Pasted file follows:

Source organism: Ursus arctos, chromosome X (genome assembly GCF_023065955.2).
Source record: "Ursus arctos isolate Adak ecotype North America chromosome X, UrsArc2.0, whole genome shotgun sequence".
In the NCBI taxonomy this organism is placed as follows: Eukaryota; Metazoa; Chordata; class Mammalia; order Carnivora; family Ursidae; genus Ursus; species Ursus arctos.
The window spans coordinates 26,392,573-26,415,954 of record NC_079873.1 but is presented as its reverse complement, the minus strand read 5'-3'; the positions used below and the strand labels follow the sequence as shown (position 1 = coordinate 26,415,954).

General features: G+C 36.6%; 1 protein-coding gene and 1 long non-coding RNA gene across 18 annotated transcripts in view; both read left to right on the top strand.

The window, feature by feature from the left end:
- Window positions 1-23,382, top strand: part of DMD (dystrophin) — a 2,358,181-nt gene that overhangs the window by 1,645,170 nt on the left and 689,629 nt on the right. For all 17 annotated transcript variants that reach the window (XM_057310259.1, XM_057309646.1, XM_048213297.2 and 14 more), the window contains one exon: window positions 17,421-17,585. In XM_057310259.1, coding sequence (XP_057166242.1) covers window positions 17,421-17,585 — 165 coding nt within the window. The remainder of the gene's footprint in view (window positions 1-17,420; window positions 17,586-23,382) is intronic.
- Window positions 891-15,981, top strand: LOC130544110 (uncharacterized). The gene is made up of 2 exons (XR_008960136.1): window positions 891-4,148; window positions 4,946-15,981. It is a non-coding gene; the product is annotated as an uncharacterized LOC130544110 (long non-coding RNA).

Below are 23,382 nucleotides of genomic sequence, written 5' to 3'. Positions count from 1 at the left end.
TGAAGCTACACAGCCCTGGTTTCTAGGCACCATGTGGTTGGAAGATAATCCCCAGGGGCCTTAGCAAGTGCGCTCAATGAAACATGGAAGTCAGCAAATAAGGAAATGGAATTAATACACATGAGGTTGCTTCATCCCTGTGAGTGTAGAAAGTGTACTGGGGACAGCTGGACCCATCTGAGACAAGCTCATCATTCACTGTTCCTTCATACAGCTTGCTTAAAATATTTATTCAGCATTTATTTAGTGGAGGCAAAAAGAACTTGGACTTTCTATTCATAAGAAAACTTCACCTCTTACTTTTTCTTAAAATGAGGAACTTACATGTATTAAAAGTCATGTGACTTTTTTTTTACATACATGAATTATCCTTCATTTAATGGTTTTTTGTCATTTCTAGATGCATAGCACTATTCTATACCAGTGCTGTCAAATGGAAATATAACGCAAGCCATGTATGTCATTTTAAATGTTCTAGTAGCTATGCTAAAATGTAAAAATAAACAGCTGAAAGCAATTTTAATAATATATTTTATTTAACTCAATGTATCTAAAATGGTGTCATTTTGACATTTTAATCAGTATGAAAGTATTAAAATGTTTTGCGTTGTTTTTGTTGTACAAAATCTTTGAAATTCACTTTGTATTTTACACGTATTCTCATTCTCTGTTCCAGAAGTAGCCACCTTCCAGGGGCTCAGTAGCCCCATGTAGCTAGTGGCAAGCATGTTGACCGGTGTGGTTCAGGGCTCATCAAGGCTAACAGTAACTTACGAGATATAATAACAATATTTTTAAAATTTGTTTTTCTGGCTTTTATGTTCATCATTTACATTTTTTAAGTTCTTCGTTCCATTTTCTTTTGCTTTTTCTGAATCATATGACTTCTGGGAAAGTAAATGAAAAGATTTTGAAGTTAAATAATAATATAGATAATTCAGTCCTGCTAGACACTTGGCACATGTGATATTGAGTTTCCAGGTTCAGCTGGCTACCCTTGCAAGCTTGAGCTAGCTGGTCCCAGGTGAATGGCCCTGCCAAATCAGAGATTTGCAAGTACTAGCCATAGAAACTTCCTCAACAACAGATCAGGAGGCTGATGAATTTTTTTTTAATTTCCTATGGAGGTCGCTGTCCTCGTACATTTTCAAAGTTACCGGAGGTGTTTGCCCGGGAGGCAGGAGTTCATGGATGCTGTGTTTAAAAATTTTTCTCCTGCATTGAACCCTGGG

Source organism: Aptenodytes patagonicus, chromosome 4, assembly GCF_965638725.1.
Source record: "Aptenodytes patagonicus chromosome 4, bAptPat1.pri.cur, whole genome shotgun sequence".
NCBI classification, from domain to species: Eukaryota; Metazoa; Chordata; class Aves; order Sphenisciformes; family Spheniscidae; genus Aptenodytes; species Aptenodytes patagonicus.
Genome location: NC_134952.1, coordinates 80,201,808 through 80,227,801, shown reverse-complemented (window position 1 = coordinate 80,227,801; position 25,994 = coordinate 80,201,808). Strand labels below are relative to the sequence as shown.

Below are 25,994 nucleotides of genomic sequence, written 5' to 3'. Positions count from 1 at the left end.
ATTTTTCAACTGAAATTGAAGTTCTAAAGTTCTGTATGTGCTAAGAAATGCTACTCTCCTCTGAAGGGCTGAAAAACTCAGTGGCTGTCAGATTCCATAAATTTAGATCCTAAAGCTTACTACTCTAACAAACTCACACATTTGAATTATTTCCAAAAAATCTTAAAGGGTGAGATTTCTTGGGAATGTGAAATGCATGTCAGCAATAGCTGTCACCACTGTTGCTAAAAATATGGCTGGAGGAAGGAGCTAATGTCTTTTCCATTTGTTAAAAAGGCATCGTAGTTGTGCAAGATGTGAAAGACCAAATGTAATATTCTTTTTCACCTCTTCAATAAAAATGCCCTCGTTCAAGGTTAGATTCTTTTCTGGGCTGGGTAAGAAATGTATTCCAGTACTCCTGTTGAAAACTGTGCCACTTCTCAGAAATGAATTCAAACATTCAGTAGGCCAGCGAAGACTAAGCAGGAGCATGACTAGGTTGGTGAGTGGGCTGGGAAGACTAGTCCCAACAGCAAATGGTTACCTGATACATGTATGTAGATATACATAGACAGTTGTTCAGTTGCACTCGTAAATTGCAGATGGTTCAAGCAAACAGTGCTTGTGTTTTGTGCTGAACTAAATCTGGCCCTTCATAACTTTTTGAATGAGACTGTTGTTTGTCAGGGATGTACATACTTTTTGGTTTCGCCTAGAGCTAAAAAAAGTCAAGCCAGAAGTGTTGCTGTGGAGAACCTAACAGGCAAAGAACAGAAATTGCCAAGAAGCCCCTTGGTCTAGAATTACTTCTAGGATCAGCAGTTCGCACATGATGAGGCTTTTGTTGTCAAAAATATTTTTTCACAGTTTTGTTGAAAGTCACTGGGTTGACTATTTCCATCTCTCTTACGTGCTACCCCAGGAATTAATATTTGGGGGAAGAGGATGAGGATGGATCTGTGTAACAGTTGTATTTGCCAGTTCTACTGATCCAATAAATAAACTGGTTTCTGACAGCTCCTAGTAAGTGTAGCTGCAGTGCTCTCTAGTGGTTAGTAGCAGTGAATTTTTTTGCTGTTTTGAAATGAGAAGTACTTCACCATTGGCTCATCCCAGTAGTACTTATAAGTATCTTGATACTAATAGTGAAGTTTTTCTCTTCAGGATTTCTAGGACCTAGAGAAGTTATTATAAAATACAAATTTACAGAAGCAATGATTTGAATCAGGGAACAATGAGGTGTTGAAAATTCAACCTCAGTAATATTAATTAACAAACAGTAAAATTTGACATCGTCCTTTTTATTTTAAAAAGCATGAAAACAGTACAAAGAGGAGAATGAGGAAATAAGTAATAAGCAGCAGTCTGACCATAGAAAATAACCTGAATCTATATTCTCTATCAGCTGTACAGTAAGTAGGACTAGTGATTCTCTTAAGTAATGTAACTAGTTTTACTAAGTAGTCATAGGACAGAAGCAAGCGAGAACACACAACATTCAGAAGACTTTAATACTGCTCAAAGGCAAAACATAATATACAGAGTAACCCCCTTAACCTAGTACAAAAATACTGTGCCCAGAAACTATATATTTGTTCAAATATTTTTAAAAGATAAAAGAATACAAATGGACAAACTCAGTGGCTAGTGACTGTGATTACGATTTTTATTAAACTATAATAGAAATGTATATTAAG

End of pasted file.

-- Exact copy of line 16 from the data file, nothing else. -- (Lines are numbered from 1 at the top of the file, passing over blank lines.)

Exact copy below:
ATTTTTCAACTGAAATTGAAGTTCTAAAGTTCTGTATGTGCTAAGAAATGCTACTCTCCTCTGAAGGGCTGAAAAACTCAGTGGCTGTCAGATTCCATAAATTTAGATCCTAAAGCTTACTACTCTAACAAACTCACACATTTGAATTATTTCCAAAAAATCTTAAAGGGTGAGATTTCTTGGGAATGTGAAATGCATGTCAGCAATAGCTGTCACCACTGTTGCTAAAAATATGGCTGGAGGAAGGAGCTAATGTCTTTTCCATTTGTTAAAAAGGCATCGTAGTTGTGCAAGATGTGAAAGACCAAATGTAATATTCTTTTTCACCTCTTCAATAAAAATGCCCTCGTTCAAGGTTAGATTCTTTTCTGGGCTGGGTAAGAAATGTATTCCAGTACTCCTGTTGAAAACTGTGCCACTTCTCAGAAATGAATTCAAACATTCAGTAGGCCAGCGAAGACTAAGCAGGAGCATGACTAGGTTGGTGAGTGGGCTGGGAAGACTAGTCCCAACAGCAAATGGTTACCTGATACATGTATGTAGATATACATAGACAGTTGTTCAGTTGCACTCGTAAATTGCAGATGGTTCAAGCAAACAGTGCTTGTGTTTTGTGCTGAACTAAATCTGGCCCTTCATAACTTTTTGAATGAGACTGTTGTTTGTCAGGGATGTACATACTTTTTGGTTTCGCCTAGAGCTAAAAAAAGTCAAGCCAGAAGTGTTGCTGTGGAGAACCTAACAGGCAAAGAACAGAAATTGCCAAGAAGCCCCTTGGTCTAGAATTACTTCTAGGATCAGCAGTTCGCACATGATGAGGCTTTTGTTGTCAAAAATATTTTTTCACAGTTTTGTTGAAAGTCACTGGGTTGACTATTTCCATCTCTCTTACGTGCTACCCCAGGAATTAATATTTGGGGGAAGAGGATGAGGATGGATCTGTGTAACAGTTGTATTTGCCAGTTCTACTGATCCAATAAATAAACTGGTTTCTGACAGCTCCTAGTAAGTGTAGCTGCAGTGCTCTCTAGTGGTTAGTAGCAGTGAATTTTTTTGCTGTTTTGAAATGAGAAGTACTTCACCATTGGCTCATCCCAGTAGTACTTATAAGTATCTTGATACTAATAGTGAAGTTTTTCTCTTCAGGATTTCTAGGACCTAGAGAAGTTATTATAAAATACAAATTTACAGAAGCAATGATTTGAATCAGGGAACAATGAGGTGTTGAAAATTCAACCTCAGTAATATTAATTAACAAACAGTAAAATTTGACATCGTCCTTTTTATTTTAAAAAGCATGAAAACAGTACAAAGAGGAGAATGAGGAAATAAGTAATAAGCAGCAGTCTGACCATAGAAAATAACCTGAATCTATATTCTCTATCAGCTGTACAGTAAGTAGGACTAGTGATTCTCTTAAGTAATGTAACTAGTTTTACTAAGTAGTCATAGGACAGAAGCAAGCGAGAACACACAACATTCAGAAGACTTTAATACTGCTCAAAGGCAAAACATAATATACAGAGTAACCCCCTTAACCTAGTACAAAAATACTGTGCCCAGAAACTATATATTTGTTCAAATATTTTTAAAAGATAAAAGAATACAAATGGACAAACTCAGTGGCTAGTGACTGTGATTACGATTTTTATTAAACTATAATAGAAATGTATATTAAG